Malaysia, there are more than 80 different groups of indigenous
peoples, each with their own culture and language, and each
living within their own specific traditional territory.
And because indigenous spiritualities are based on the specific
geographical and cultural contexts of these peoples, there
are as many different indigenous spiritualities as there
are distinct groups. Yet, while they may differ in their
specificities and form, they share commonality in the function
and application of their belief systems. Furthermore, there
is no such thing as conversion from one indigenous spirituality
to another. However, if an individual moves to live in another
community through marriage or some other reason, then he/she
follows the ritual of that place.
for Responsible Living among the Orang Asli
of Peninsular Malaysia
are one of the 19 subgroups of Orang Asli, the indigenous
minority peoples of Peninsular Malaysia, who live on both slopes
of the Central Mountain Range. The fear of food shortages made
survival a primary concern of the Semai. Thus, Semai
spirituality extends beyond the realm of sickness and curing rituals
into every aspect of Semai life.
Meri dancer with his spirit-mask
concept is pehunan. It refers to a state of being unfulfilled
or frustrated with regard to some specific and strongly felt want,
particularly in connection with food. For example, if an individual
has a particular want or need, and he expresses this either openly
or subtly to another, then that person is obliged to satisfy his
want or need, if he is in a position to do so. Not to do so would
result in the former having incurred pehunan. The blame for the
resulting sickness, injury or death will now rest solely on the
individual who did not provide for his needs when he could.
tenhaq, may be considered the paramount edict governing
Semai living. This is a teaching that declares that every
human being is responsible for other human beings, no matter how
distant or out of sight the other might be. For example, if someone
dies of hunger in a distant place when you yourself have enough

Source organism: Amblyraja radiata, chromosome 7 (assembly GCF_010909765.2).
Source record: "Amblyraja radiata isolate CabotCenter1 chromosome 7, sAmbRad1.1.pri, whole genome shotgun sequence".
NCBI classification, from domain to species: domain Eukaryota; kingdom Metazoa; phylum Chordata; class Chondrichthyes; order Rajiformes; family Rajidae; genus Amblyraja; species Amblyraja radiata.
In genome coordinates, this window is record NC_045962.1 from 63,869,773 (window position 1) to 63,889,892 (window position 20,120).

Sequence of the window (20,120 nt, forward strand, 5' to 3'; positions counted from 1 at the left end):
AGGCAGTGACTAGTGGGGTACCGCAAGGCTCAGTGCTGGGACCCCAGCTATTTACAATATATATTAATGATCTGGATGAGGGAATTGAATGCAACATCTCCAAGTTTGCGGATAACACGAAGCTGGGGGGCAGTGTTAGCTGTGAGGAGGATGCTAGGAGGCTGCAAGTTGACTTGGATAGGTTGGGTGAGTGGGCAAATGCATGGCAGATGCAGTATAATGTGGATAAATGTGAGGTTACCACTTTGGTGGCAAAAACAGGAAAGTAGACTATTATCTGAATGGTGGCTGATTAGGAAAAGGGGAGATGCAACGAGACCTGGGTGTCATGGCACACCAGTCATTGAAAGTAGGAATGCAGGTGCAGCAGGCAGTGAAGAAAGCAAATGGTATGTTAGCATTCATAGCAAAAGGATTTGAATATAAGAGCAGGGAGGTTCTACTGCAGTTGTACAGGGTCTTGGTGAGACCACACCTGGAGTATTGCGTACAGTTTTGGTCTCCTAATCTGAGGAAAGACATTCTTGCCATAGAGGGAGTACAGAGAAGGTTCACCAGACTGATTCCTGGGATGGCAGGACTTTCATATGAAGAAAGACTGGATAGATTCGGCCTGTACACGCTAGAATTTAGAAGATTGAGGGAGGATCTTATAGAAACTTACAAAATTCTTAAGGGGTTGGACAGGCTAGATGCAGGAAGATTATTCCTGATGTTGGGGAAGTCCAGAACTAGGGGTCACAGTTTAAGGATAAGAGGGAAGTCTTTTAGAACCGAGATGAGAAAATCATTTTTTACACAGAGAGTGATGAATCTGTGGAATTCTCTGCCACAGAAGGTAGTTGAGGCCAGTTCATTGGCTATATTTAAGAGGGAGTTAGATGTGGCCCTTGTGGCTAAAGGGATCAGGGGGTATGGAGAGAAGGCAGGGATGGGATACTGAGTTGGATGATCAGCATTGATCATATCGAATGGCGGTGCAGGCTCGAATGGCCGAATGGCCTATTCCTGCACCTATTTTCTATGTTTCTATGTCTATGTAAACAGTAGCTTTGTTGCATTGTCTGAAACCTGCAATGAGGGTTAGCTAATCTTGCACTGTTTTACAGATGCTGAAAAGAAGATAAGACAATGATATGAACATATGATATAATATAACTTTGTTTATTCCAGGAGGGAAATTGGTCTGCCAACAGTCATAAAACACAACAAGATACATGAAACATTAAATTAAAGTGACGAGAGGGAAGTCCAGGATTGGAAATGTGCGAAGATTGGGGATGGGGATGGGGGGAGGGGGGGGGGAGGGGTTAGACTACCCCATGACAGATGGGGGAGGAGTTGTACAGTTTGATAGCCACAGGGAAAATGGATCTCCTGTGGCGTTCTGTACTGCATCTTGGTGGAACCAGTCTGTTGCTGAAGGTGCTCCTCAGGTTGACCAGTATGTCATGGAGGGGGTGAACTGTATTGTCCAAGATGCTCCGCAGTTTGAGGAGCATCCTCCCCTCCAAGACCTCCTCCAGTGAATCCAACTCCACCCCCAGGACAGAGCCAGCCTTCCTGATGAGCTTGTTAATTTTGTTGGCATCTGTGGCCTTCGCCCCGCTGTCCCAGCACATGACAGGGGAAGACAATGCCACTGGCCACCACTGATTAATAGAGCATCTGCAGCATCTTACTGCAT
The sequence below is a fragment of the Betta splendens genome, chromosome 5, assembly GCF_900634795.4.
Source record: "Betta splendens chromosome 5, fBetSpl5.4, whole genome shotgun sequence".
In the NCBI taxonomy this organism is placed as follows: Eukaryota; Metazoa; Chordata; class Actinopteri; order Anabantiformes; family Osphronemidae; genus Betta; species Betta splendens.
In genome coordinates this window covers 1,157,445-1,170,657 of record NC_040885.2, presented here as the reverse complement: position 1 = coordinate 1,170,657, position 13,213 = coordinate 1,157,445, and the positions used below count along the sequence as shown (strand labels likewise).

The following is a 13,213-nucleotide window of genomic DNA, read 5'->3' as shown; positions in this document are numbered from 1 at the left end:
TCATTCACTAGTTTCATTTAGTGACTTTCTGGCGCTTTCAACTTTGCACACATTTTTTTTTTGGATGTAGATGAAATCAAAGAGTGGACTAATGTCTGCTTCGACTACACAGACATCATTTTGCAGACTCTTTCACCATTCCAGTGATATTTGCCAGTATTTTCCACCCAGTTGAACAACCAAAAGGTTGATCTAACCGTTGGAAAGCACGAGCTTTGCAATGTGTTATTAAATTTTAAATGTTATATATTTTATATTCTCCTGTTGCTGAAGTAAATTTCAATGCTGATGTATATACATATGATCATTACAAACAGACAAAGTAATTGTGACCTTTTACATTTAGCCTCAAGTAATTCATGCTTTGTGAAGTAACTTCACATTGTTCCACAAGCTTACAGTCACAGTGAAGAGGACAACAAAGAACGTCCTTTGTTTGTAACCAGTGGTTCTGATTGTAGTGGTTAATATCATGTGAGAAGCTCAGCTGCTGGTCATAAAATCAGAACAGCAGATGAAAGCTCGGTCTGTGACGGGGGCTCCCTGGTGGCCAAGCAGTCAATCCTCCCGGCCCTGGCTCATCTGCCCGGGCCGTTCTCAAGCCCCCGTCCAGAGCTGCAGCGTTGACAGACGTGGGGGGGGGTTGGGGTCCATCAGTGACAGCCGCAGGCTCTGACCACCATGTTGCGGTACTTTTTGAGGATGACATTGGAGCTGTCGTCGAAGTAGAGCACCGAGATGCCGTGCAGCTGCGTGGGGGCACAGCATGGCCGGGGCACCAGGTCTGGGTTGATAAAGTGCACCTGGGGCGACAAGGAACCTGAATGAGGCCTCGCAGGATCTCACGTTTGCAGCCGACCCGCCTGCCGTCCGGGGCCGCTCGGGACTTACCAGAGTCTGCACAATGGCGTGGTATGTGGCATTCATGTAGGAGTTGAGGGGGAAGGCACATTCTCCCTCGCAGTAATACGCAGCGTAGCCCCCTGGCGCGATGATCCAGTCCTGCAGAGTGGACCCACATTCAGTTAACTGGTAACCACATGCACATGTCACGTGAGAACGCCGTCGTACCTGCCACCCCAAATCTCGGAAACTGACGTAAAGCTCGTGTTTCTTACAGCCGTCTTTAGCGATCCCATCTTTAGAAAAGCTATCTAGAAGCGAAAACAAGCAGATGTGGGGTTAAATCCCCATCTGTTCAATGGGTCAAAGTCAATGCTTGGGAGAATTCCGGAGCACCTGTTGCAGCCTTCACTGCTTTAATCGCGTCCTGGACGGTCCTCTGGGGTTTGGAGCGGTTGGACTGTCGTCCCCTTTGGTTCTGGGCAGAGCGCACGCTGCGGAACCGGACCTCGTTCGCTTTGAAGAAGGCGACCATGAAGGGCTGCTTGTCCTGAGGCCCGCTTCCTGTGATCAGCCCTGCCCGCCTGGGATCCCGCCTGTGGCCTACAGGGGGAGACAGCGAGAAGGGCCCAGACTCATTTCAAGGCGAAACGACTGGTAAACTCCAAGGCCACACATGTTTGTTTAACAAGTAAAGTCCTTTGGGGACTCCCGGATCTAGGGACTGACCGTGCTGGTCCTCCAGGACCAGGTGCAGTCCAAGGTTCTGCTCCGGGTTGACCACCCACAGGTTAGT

food, you are in a way responsible for that persons death
from hunger. Therefore, no hurt, harm or deprivation is to be
inflicted upon another individual, irrespective of whether he
is kin or stranger.
through Sharing in Sarawak
left: Semai shaman during a healing ritual; Semai house.
are a small group of semi-nomadic hunter-gatherers living in the
forested interiors of Sarawak. They are just one of almost 30
different indigenous groups found in the state.
indigenous peoples, the Penans believe that nature itself
has a soul. While they stake claim to a specific traditional territory,
they nevertheless regard themselves as temporary visitors to the
area, as intruders in the territory of the resident spirits.
also believe that the rainforest and its bounty were given to
them by the Creator, the God Balei Nge Butun. Their biological
adaptation, together with their spiritual beliefs, thus demand
that they exploit the forest in a sustainable manner.
to their spirituality is a sacred obligation to bequeath to the
following generations a healthy forest fully capable of providing
life to its human, animal and plant inhabitants.
Also, being dependent on
the forest for life, and on each other for survival, the Penans
have institutionalised several concepts necessary for successful
living and continuity. One such concept is see hun, a term
that translates roughly as failure to share, which
is viewed as sinful behaviour.
Balance between Humanity, Nature
and the Spiritual World among the Natives of Sabah
are one of 39 native peoples of Sabah. Like other indigenous groups,
they believe that humanity should, ideally, co-exist with nature
and the spirit realm in a state of balance. Minamangun,
the Creator God, oversees all of his creations, including the
of respect and care for all things, and the concept of conciliation
are paramount values to be adhered to under threat of otherwise
facing the wrath of Minamangun or the bad spirits. As such,
any disrespectful action towards a fellow human being, or towards
an animal or a plant, will invite trouble for the individual or
in a hot state (ahasu) where tragedy, suffering,
death or ill-luck prevails. The aim is to balance this hot state
with the cold (osogit). As such, maintaining
the delicate balance between the good and bad spirits is crucial
for harmonious living, just as it is equally important to maintain
the balance between the physical and the spirit worlds.
in Kadazandusun spirituality that help ensure the delicate
balance between the hot and the cold states include:
(vengeance): the belief that action against the natural world
can cause nature to respond with environmental disasters or personal
tragedy. Ohusian thus ensures respect for the natural world,
particularly the plants and the animals.
(revenge): the belief that one should not be too quick to belittle
others or else ones own family members would experience
shame or ill-fortune. Ohugian thus ensures respect for